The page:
I feel like it’s important for there to be so many variations of materials available for different construction features. This is an upside because then that way there’ll be variety in construction forms and functions. For example, steel beams come in several shapes and of course, sizes. Each of these have their own function and limits for different loads and strengths. I also think it’s important for there to be variety in exterior materials for different looks that are pleasing to different viewers.

Reading 4

The role that exterior walls play are more than one. Not only are they the foundation for the structure but they as well keep the interior from the exterior. They also help the interior by providing protection from things such as weather. Each layer to the wall plays an important role to the function and efficiency of a building. For example, the water/air barrier restricts the flow of water vapor into the insulation to keep it from forming into liquid. The rigid insulation is used to insulate the walls and keep the interior warm in colder conditions.

How important is the relationship between materials, structure, and design to you? How will you implement these relationships in the design studio?

The relationship between materials, Structure, and design are extremely important because it shows an aura of beautiful. For the architect, there is possibly no greater frustration than realizing at the end of the construction process, that the quality of the materials selected to complete the project, or the way in which said materials were installed, compromise the overall vision of the finished architecture. There for it is extremely important to understand the relationship between materials, structure and design. As a future architect we must understand the relationship between materials, structural element and design to create an architectural building. I will apply these methods in my design class, which will be beneficial for me future.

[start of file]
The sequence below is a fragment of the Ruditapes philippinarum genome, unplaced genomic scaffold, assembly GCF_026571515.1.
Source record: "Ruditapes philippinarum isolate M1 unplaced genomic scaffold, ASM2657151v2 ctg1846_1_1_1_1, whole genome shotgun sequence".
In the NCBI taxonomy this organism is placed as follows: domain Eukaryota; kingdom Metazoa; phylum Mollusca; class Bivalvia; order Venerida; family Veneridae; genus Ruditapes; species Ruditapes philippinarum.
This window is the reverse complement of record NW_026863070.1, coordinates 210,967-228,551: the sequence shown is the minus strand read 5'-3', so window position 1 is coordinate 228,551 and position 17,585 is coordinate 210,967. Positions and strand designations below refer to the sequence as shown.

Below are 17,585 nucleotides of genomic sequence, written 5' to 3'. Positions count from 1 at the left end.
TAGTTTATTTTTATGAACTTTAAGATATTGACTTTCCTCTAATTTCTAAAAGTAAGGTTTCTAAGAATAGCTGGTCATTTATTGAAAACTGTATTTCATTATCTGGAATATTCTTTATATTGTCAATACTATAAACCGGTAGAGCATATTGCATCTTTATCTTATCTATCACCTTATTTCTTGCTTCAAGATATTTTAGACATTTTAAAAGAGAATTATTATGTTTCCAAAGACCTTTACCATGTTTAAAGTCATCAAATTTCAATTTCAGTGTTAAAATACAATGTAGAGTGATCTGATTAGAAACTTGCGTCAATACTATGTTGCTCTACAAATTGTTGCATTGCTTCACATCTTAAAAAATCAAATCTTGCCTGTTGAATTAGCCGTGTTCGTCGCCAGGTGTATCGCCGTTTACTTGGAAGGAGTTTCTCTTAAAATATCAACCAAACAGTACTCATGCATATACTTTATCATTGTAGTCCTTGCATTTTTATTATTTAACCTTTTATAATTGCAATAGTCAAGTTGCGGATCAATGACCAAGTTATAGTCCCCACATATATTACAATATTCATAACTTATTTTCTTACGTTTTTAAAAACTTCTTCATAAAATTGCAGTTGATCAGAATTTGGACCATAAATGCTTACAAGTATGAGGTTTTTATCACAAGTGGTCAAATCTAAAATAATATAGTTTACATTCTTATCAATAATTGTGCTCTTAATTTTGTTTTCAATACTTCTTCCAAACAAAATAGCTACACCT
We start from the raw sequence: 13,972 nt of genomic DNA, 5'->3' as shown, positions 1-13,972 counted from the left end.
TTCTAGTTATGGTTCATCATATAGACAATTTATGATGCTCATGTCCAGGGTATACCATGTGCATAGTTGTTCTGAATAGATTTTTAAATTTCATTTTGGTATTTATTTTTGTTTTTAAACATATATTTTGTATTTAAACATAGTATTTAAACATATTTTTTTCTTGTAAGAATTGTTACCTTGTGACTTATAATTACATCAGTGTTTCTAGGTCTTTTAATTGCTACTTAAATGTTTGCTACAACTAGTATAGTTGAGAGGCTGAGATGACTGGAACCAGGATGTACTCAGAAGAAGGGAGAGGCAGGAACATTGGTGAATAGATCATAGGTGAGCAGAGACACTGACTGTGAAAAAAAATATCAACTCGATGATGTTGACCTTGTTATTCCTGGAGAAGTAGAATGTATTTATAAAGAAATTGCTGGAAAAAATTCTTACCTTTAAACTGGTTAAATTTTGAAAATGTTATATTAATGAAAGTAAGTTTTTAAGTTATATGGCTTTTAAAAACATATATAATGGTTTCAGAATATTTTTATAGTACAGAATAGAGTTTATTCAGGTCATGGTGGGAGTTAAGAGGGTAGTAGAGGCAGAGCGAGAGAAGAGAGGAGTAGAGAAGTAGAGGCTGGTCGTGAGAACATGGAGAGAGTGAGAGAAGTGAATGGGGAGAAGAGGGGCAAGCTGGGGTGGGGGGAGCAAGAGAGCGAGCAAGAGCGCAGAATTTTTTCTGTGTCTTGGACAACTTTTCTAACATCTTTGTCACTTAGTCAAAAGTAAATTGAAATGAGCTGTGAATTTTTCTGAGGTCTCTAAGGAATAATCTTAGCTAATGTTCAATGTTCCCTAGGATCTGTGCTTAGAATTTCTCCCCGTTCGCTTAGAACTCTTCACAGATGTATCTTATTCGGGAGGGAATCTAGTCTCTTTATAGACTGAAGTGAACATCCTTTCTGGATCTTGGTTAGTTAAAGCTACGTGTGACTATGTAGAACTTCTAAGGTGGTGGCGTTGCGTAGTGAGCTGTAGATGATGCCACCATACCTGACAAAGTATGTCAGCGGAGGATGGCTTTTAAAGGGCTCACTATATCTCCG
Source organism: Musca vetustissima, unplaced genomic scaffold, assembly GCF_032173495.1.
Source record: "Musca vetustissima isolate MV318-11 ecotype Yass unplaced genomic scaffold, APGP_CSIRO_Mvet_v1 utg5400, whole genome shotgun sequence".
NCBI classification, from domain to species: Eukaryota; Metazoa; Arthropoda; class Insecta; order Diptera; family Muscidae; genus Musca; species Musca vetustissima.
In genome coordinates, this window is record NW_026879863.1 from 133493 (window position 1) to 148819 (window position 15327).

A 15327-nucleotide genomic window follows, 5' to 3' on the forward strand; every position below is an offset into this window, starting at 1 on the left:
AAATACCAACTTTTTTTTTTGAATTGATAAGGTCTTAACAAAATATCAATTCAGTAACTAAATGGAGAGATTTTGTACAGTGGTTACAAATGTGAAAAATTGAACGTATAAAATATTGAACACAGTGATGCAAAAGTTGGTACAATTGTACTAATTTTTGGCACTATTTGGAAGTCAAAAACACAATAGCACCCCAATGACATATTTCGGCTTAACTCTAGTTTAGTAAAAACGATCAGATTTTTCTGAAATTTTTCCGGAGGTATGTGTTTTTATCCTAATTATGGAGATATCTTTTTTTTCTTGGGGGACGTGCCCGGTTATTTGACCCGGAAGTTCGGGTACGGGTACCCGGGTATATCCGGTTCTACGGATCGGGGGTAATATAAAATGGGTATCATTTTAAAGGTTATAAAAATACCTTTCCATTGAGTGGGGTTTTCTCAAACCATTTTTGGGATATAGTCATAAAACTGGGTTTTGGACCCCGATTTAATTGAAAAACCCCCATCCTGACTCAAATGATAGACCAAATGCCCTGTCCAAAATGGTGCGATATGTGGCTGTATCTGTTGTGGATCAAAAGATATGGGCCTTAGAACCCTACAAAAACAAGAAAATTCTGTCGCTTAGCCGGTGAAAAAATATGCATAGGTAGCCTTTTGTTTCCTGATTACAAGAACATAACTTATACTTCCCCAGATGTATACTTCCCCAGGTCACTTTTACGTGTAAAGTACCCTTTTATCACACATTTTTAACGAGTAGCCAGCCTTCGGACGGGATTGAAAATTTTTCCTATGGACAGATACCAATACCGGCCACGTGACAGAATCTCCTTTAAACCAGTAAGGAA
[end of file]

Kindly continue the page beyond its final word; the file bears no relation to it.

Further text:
Building material signifies structural existence. It demonstrates the presence of aesthetic sense in design, and hence, defines the practicability of the structure. The use of building materials while designing a structure is symbolic of its existence in the field of architectural visualization.

Reading 5 and Reading 6


Wood, steel, and concrete each have specific structural advantages, each with their own characteristics. Concrete makes it possible to design very robust and durable buildings, and taking advantage of its thermal mass by keeping it inside the building envelope can help regulate interior temperatures. Steel stands out for its speed and efficiency in construction. Steel structures also have excellent durability. It’s relatively lightweight and ease of construction. Wood is much lighter by volume than both concrete and steel, it is easy to work with and very adaptable on site. It is durable, and structural performance is very high and its compressive strength is similar to that of concrete.

Reading 3 and Reading 4

In reading 3 and 4, it let me know the material about stone and masonry. Masonry consists of building structures from single units that are laid and bound together with mortar. Brick, stone, and concrete blocks are the most common materials used in masonry construction. Masonry is a popular construction technique around the world, due to its many advantages. Masonry is non-combustible, so it improves fire protection for the building and its occupants. Masonry offers high resistance against rotting, pests, weather, and natural disasters such as hurricanes and tornadoes. Being durable and resistant, Masonry can withstand large amounts of compressive weight loads.


The exterior walls of a house have several functions. Not only do they define the shape of a house, but they also support the floors, walls, and roof. Equally important is their role in separating the house’s interior from the outdoors, and to do this effectively they have to block the weather with systems that insulate, shed water, and repel moisture and air infiltration.